How to Do Compass Pose (Parivrtta Surya Yantrasana) in Yoga

Proper Form, Variations, and Common Mistakes

Woman sitting on yoga mat in compass pose
Verywell / Ben Goldtein

Also Known As: Revolved sundial pose

Targets: Hamstrings, hips, and shoulders

Level: Advanced

Yoga poses are typically considered advanced when they require a combination of "skills"—flexibility, strength, and balance, for instance—that it takes time and experience to build. Compass pose qualifies as an advanced pose by virtue of the extreme openness of hamstrings and shoulders that are necessary for the full expression of the movement. If you're not there yet, no worries. You can practice this pose with a bent leg as long as you take care to avoid rolling your weight to the back of your butt, which causes the spine to round forward.

As with most yoga poses, compass pose is typically incorporated into a series of poses, or a flow. While there's not a specific flow unique to compass pose, it's important that the selection of poses preceding compass helps warm you up and prepare your body for the extreme hamstring stretch. It's always a good idea to get warm with a series of sun salutations, then incorporate hamstring, hip, and shoulder-openers, including poses like standing crescent, lizard lunge, wide-legged standing forward folds, fire log pose, and gate pose.

Benefits

Compass is an excellent pose for more advanced yoga practitioners to continue to deepen hip, hamstring, and shoulder flexibility. Maintaining and increasing flexibility through the hips and hamstrings helps increase overall agility, making daily activities, like squatting down, easier to perform.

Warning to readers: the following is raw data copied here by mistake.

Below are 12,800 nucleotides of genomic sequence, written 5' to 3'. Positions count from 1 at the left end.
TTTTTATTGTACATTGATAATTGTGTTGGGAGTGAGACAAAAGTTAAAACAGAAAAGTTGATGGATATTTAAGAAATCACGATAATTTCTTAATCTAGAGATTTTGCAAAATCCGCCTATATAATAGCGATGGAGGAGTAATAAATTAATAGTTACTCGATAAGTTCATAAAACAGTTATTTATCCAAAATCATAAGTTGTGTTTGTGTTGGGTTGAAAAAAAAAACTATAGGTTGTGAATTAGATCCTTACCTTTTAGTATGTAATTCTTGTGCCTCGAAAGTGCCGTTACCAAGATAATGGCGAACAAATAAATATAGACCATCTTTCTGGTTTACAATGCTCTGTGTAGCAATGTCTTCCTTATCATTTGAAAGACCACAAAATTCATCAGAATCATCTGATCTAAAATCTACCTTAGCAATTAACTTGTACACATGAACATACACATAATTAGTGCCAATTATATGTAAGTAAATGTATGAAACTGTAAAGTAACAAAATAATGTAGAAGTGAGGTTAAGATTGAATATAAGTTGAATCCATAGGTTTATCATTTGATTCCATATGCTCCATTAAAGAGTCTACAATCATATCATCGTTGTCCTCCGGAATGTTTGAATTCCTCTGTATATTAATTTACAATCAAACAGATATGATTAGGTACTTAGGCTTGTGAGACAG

Also, because the pose requires an overhead reach and stretch through the obliques (commonly referred to as the "side body" in yoga), the pose helps strengthen and lengthen the stabilizing muscles of your spine, maintaining spinal mobility. Done regularly, the lengthening, strengthening, and stretching that takes place from your hamstrings to your shoulders can result in better overall posture and alignment. Ultimately, good posture and well-balanced alignment can help prevent injuries and pain, particularly of the low back.

Step-by-Step Instructions

Other than a yoga mat, you don't need any specific equipment to perform compass pose.

  1. Sit in a comfortable, cross-legged position.
  2. Breathe in and bend your right knee, hugging it into your chest. You may leave your left leg bent or straighten it in front of you.
  3. Lift your right leg with your left hand. Thread your right arm underneath your right knee, bringing the right fingertips to the floor outside of your right hip. Breathe slowly and steadily as you focus on sitting tall, lengthening your spine and staying upright as you move into this position.
  4. Use your left hand to position your right knee as high up on the right arm as possible. The goal is to get the right knee to align behind the right shoulder with your right leg straight.
  5. Bring your left hand to the outside edge of your right foot. Begin to straighten your right leg as you stretch your left arm back behind your head.
  6. Look up toward your left arm, keeping your spine upright. Take three to five deep breaths here as you hold the pose.